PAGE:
KANSAS CITY, Mo. – Kansas basketball coach Bill Self emphatically denied Wednesday night that members of his staff ever offered impermissible benefits to prospective players, hours after Jayhawks forward Silvio De Sousa was indefinitely benched amid questions about his relationship with an apparel company.
The case centers on Kansas apparel partner Adidas and its former marketing executive, Jim Gatto, who was convicted in federal court in New York earlier in the day of conspiracy to commit wire fraud.
Adidas consultant Merl Code and NBA agent runner Christian Dawkins also were convicted in the case. All three of the defendants had been accused of funneling money from Adidas to the families of recruits at Kansas, Louisville and its other sponsored schools – a trial that was closely watched across the sport as some of its biggest names were drawn into the spotlight.
Self learned of the guilty verdicts while attending Big 12 media day in Kansas City. He refrained from comment until Kansas Chancellor Doug Girod and athletic director Jeff Long issued a statement, then spoke at a news conference at Allen Fieldhouse a day before the No. 1 Jayhawks’ exhibition opener.
“When recruiting prospective student-athletes, my staff and I have not and do not offer improper inducements to them or their families, nor are we aware of any third party to do so,” Self said. “As the leader of the men’s basketball program, I take pride in my role to operate with integrity and within the NCAA rules, which is a fundamental responsibility of being a head basketball coach.”
Self declined to discuss specifics of the case, saying multiple times he could not comment until all inquiries are concluded. Two federal cases are still pending in the FBI’s corruption investigation.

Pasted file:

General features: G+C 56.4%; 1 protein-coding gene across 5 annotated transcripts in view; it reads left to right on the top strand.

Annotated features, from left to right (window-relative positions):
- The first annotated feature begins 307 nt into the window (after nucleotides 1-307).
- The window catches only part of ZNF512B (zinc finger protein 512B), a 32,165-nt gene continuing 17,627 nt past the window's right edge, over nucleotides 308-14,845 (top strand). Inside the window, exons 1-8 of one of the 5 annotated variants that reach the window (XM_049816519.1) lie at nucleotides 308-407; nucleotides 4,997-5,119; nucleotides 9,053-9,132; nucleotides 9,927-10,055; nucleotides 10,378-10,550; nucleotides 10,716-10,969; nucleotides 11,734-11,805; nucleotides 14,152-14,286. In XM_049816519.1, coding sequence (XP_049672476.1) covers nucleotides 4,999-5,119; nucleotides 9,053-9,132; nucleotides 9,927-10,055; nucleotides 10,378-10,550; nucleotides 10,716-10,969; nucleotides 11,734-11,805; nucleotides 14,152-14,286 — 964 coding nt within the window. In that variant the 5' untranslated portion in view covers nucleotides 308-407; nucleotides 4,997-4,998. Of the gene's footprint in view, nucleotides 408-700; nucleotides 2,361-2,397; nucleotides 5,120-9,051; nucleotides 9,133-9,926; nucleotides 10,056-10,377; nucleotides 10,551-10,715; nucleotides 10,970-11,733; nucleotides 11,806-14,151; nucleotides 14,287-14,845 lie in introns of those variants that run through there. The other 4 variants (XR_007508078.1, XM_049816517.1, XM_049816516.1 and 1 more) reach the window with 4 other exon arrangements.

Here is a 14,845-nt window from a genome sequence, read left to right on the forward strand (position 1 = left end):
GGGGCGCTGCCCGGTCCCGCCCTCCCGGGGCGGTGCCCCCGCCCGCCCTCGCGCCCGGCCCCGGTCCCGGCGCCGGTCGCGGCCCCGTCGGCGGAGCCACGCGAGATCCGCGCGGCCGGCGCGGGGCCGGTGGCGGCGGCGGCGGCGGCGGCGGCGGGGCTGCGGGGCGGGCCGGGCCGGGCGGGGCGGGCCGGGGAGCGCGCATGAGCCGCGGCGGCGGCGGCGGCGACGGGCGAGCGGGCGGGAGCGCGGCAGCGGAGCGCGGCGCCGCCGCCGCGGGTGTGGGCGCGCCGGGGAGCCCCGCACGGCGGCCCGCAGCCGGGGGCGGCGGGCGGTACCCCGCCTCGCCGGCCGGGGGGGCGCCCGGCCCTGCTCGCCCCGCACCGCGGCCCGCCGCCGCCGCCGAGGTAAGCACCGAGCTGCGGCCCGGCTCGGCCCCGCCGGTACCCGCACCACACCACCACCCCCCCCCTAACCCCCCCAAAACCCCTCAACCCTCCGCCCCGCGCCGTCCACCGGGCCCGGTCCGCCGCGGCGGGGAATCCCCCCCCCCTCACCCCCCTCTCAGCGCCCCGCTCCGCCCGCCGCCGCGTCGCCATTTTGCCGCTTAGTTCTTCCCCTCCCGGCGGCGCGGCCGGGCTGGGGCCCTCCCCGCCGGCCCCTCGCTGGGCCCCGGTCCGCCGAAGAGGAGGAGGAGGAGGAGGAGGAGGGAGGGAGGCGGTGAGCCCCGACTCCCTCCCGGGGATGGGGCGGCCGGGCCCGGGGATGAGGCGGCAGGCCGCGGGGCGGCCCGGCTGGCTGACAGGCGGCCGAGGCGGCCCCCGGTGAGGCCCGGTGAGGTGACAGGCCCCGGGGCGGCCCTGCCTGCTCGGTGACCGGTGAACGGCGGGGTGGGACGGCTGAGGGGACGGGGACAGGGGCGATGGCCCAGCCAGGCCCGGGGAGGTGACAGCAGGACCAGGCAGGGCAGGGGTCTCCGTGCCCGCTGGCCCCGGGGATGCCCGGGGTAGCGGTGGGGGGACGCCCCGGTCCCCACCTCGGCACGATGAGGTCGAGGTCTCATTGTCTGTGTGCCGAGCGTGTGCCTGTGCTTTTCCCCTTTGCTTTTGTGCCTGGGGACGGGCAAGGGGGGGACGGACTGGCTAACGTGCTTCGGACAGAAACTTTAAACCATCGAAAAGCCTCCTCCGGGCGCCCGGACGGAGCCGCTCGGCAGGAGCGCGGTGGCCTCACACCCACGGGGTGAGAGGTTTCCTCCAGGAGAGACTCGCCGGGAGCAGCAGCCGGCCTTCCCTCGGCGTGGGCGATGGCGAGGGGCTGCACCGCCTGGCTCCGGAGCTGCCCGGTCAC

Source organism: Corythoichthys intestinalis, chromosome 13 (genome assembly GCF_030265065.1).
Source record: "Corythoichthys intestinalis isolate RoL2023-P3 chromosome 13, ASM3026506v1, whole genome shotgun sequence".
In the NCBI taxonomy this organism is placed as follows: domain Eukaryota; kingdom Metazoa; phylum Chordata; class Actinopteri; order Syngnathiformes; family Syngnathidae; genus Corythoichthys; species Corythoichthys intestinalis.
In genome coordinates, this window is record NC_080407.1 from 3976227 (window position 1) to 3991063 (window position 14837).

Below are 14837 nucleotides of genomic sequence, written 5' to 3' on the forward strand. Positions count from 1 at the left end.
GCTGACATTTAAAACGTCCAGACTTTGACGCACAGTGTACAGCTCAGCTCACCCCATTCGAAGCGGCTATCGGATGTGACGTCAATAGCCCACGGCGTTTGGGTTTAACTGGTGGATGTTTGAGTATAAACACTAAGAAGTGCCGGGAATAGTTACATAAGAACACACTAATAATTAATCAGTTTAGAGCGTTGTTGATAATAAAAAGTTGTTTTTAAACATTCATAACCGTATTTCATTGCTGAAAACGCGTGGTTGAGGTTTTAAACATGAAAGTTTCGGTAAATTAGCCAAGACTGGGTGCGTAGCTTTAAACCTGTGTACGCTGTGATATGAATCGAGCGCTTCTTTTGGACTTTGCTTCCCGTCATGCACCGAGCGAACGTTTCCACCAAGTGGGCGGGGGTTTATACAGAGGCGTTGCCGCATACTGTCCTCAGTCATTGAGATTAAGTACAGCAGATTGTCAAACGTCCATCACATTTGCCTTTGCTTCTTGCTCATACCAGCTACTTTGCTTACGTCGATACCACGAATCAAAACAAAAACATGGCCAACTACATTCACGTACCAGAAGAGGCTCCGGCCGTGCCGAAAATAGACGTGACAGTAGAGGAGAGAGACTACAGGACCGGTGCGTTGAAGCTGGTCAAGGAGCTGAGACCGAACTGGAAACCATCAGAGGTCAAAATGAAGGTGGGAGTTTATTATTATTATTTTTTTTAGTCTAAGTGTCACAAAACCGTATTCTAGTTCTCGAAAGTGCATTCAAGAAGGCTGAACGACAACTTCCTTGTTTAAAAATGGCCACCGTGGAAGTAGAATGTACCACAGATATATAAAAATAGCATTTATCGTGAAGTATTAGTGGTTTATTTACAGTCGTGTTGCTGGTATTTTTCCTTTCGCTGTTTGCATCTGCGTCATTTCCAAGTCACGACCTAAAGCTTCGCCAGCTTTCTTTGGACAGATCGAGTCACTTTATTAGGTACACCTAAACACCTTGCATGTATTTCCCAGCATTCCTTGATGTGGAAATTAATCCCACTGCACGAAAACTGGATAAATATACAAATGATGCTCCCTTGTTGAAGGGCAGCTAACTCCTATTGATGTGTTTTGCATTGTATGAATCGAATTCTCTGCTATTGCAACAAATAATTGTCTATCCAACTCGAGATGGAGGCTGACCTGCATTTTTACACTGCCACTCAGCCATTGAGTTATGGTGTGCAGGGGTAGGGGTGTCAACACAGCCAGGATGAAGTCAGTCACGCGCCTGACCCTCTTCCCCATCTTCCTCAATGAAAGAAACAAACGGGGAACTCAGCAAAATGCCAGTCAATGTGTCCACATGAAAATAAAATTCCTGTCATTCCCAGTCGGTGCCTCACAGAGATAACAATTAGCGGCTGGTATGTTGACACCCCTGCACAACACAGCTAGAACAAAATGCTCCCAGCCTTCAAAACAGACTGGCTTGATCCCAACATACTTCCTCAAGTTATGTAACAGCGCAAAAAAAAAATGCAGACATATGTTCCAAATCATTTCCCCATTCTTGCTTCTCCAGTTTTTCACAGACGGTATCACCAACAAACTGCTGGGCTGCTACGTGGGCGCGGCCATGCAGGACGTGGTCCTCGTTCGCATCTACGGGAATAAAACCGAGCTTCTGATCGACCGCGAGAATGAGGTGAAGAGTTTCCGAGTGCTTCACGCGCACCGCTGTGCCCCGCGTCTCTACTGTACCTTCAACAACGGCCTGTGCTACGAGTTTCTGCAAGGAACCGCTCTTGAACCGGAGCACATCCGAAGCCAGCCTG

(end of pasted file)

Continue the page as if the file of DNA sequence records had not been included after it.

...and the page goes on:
De Sousa graduated from IMG Academy last December, joined the Jayhawks for the spring semester and provided valuable interior depth as the school made a run to the Final Four. He starred in their Big 12 title victory over West Virginia and helped to beat Duke in the NCAA Tournament’s regional finals.
Self said during the Jayhawks’ local media day two weeks ago that he was planning for De Sousa to play this season, and De Sousa himself declared, “I know I’m going to play.”
That was just as Gatto’s trial began, though.
During testimony, text messages presented by the defense indicated Self and Kansas assistant Kurtis Townsend may have been aware that ex-AAU coach T.J. Gassnola had helped to deliver money to De Sousa’s legal guardian, Fenny Falmagne, to pay for online classes and to escape from a pay-for-pay scheme brokered with Maryland. De Sousa committed to the Jayhawks a few days after the text messages.
Kansas officials do not believe last year’s Big 12 title or Final Four will be jeopardized because De Sousa had been declared by the NCAA eligible at the time. But it left his status going forward in limbo, and the Jayhawks erred on the side of caution by withholding him from games.